Charlie Ebeling, City of Goleta’s Public Works director. | Credit: Paul Wellman (file)

Goleta drivers will want to pay close attention on Hollister Avenue in a couple of years if an ambitious project to address Old Town and its surrounding traffic issues comes to fruition. 

Up for discussion at City Council next Tuesday is the addition of bicycle lanes, the reduction to one driving lane in each direction, and a hope for more parking in Old Town in 2022. The city intends for that project’s traffic impacts to be alleviated by the twin roundabouts set for either side of the 217 overpass at Hollister circa 2022-2024, which should keep traffic moving and end the long wait at the traffic signals for Highway 101. The second element is the creation of another through road from Fairview to Kellogg avenues by joining Fowler and Ekwill streets in the industrial section of Old Town.

The latter two projects are already in motion and at the bid stage. Public Works Director Charlie Ebeling described them at an earlier meeting in December as the most expensive and complicated projects in the city’s history, with the roundabout project including the replacement of the crumbling Hollister Avenue bridge. That project alone will take three years to complete at a cost of about $53 million.

The intent behind performing all three projects at once is to alleviate “construction fatigue” for the public, as well as some efficiencies of scale. And the hoped-for end result is vitality for the Old Town area, which has already undergone revamped sidewalks, parks, and parking in the residential neighborhoods.

Goleta will consider Plan B and Plan C as a new striping plan for Old Town. | Credit: Courtesy

Tuesday’s meeting will be the second council hearing for the “road diet” concept of using lane striping to add bike lanes to both sides of Hollister from the 217 to Fairview. The December 15 airing was just past the 10 p.m. mark when the council began to debate whether bicyclists would be safer riding next to the sidewalk or between the traffic lane and parked cars. Exhaustion set in, and all agreed they’d finish the hearing on January 19.

Any road project goes through several planning stages: public outreach, design proposals, funding applications, environmental review, and bidding, with construction coming at the very end. The striping plan would be a change from the Complete Streets Project for which the city was just about ready to start final design and funding — completion was a good three to five years out. As well, the Hollister Bridge replacement required a huge grant to the city that the state and feds might not give a second time so soon, Ebeling noted.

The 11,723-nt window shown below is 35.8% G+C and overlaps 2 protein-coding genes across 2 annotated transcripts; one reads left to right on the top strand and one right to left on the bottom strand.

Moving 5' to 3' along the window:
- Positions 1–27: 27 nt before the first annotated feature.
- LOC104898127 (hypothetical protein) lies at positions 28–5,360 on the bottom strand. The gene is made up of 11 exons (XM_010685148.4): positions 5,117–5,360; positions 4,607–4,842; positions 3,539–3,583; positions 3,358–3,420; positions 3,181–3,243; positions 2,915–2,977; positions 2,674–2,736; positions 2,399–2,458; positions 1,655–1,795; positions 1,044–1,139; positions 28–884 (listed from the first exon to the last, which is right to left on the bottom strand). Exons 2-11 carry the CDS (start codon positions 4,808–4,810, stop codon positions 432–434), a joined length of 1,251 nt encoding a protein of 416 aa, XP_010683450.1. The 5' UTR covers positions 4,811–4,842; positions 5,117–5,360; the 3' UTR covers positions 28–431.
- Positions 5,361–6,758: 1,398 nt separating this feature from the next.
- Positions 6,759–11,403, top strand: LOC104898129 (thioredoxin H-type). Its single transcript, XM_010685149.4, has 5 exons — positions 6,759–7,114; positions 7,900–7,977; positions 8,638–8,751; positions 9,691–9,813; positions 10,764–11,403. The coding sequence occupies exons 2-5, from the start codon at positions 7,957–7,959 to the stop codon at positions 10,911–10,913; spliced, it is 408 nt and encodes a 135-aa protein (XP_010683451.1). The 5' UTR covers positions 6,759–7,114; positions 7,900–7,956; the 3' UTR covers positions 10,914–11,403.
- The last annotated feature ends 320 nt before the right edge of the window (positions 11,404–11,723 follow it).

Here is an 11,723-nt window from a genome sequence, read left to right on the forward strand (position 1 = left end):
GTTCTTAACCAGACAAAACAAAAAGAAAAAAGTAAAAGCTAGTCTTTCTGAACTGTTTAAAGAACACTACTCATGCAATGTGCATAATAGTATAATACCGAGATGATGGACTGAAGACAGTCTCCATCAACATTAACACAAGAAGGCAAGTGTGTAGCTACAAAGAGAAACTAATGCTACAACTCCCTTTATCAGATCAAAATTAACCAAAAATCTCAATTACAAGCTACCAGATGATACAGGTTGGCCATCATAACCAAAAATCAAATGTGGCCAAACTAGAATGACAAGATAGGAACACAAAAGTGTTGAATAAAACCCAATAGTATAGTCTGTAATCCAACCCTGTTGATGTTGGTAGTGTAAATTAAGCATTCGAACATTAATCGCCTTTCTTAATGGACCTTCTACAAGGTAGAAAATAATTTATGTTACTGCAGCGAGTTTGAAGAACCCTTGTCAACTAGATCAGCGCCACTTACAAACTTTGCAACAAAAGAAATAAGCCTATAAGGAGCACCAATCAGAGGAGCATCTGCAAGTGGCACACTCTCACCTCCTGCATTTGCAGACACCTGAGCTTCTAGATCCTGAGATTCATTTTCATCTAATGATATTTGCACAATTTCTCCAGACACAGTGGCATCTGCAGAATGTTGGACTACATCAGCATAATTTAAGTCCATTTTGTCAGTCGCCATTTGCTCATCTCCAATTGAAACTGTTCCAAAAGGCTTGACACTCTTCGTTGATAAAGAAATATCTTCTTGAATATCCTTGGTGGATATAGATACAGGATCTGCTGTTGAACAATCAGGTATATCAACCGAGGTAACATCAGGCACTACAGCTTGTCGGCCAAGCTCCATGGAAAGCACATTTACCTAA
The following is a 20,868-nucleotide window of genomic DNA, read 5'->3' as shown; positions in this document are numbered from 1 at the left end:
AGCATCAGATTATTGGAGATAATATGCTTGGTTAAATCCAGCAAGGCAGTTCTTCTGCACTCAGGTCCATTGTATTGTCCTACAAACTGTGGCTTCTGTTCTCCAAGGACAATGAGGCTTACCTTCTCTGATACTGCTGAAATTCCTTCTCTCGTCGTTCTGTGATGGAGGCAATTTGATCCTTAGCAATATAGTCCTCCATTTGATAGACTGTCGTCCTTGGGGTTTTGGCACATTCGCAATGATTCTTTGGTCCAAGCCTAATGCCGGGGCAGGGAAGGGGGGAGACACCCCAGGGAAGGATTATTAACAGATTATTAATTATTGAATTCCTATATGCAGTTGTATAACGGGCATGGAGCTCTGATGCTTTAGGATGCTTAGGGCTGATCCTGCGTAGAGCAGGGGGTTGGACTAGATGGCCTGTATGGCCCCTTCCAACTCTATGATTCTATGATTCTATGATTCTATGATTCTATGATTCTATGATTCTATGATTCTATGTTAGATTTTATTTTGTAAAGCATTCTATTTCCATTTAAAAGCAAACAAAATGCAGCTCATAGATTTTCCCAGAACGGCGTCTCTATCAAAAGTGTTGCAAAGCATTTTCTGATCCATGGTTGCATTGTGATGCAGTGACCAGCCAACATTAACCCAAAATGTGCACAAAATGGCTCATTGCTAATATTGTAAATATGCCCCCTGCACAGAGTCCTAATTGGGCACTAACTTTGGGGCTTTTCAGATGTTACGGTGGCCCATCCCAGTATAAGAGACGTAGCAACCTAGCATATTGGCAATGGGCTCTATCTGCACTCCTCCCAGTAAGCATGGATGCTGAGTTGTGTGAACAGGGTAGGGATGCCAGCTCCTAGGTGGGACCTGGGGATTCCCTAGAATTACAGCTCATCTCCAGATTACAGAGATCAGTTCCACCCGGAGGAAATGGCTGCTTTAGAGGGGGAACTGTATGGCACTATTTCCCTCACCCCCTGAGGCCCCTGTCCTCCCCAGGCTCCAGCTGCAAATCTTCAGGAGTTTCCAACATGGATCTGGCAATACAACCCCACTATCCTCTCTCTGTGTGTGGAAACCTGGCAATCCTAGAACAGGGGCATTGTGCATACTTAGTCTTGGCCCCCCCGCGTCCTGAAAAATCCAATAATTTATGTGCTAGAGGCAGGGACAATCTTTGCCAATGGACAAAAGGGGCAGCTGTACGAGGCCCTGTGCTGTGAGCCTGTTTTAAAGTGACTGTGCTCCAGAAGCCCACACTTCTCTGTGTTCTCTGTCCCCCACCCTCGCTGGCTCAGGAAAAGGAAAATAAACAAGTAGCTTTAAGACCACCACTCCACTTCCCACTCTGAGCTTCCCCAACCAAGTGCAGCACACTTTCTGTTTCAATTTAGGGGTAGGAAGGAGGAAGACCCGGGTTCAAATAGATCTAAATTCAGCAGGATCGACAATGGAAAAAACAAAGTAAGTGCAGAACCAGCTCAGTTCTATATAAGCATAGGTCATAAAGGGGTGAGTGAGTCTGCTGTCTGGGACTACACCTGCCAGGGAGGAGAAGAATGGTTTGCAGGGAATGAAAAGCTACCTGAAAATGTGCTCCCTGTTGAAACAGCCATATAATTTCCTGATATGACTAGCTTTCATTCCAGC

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Multiple public meetings last year and an online survey indicated widespread support to reduce Hollister through Old Town to a single lane, according to December’s staff presentation. The bicycle community had come out to support cycling safety, and, if anything, advocated for wider, better separated bicycle lanes along Hollister. Others stated it would improve the health of businesses along those blocks as they’d become more visible. One of the two striping proposals adds parking spaces by making parking on the north side of the street the new back-in parking as at East Beach in Santa Barbara. The other proposal maintains parallel parking with no gain in parking spots.

Wider sidewalks was one element in Complete Streets that will be missing from the striping plan, Ebeling pointed out. Hardscapes were not anything the cheaper, faster striping project could accomplish. As well, it will take a full year to get through the stages before construction, so the new striping plan wouldn’t be in place to help Old Town businesses expand outdoors to the sidewalk during COVID.

The beautification portion with trees in the median divider cannot be put in place through the striping project either, Ebeling said, though the city will grind and repave the road surface to reduce the crown and remove the old painted striping. And, he said, regarding the word “interim” in the striping project name — he’d seen one interim project stay put for 20 years, he told councilmembers in December, warning them against short-term thinking in consideration of this one.

The ask on Tuesday to the City Council is for $70,000 for conceptual design and analysis, including more traffic analyses. The action takes place on January 19 starting at 5:30 p.m. in an electronic webinar format. Information on participating in the webinar, reading the agenda materials, or sending a comment can be found at the city’s website.

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